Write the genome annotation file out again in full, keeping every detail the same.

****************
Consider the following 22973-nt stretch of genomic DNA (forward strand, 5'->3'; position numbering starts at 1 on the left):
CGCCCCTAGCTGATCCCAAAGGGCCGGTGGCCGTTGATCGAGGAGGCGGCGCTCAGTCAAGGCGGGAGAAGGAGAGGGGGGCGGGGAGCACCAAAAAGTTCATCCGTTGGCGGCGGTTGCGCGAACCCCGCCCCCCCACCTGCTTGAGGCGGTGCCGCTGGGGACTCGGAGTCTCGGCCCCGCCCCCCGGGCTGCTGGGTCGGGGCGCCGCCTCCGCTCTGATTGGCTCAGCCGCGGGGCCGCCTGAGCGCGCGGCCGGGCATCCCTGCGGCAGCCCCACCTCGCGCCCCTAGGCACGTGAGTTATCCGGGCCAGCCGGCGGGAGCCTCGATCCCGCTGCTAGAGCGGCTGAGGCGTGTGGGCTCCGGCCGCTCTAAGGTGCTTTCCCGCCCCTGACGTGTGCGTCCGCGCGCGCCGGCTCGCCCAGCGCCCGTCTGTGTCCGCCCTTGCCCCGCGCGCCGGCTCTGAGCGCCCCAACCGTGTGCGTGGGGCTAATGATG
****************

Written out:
Consider the following 22973-nt stretch of genomic DNA (forward strand, 5'->3'; position numbering starts at 1 on the left):
CGCCCCTAGCTGATCCCAAAGGGCCGGTGGCCGTTGATCGAGGAGGCGGCGCTCAGTCAAGGCGGGAGAAGGAGAGGGGGGCGGGGAGCACCAAAAAGTTCATCCGTTGGCGGCGGTTGCGCGAACCCCGCCCCCCCACCTGCTTGAGGCGGTGCCGCTGGGGACTCGGAGTCTCGGCCCCGCCCCCCGGGCTGCTGGGTCGGGGCGCCGCCTCCGCTCTGATTGGCTCAGCCGCGGGGCCGCCTGAGCGCGCGGCCGGGCATCCCTGCGGCAGCCCCACCTCGCGCCCCTAGGCACGTGAGTTATCCGGGCCAGCCGGCGGGAGCCTCGATCCCGCTGCTAGAGCGGCTGAGGCGTGTGGGCTCCGGCCGCTCTAAGGTGCTTTCCCGCCCCTGACGTGTGCGTCCGCGCGCGCCGGCTCGCCCAGCGCCCGTCTGTGTCCGCCCTTGCCCCGCGCGCCGGCTCTGAGCGCCCCAACCGTGTGCGTGGGGCTAATGATG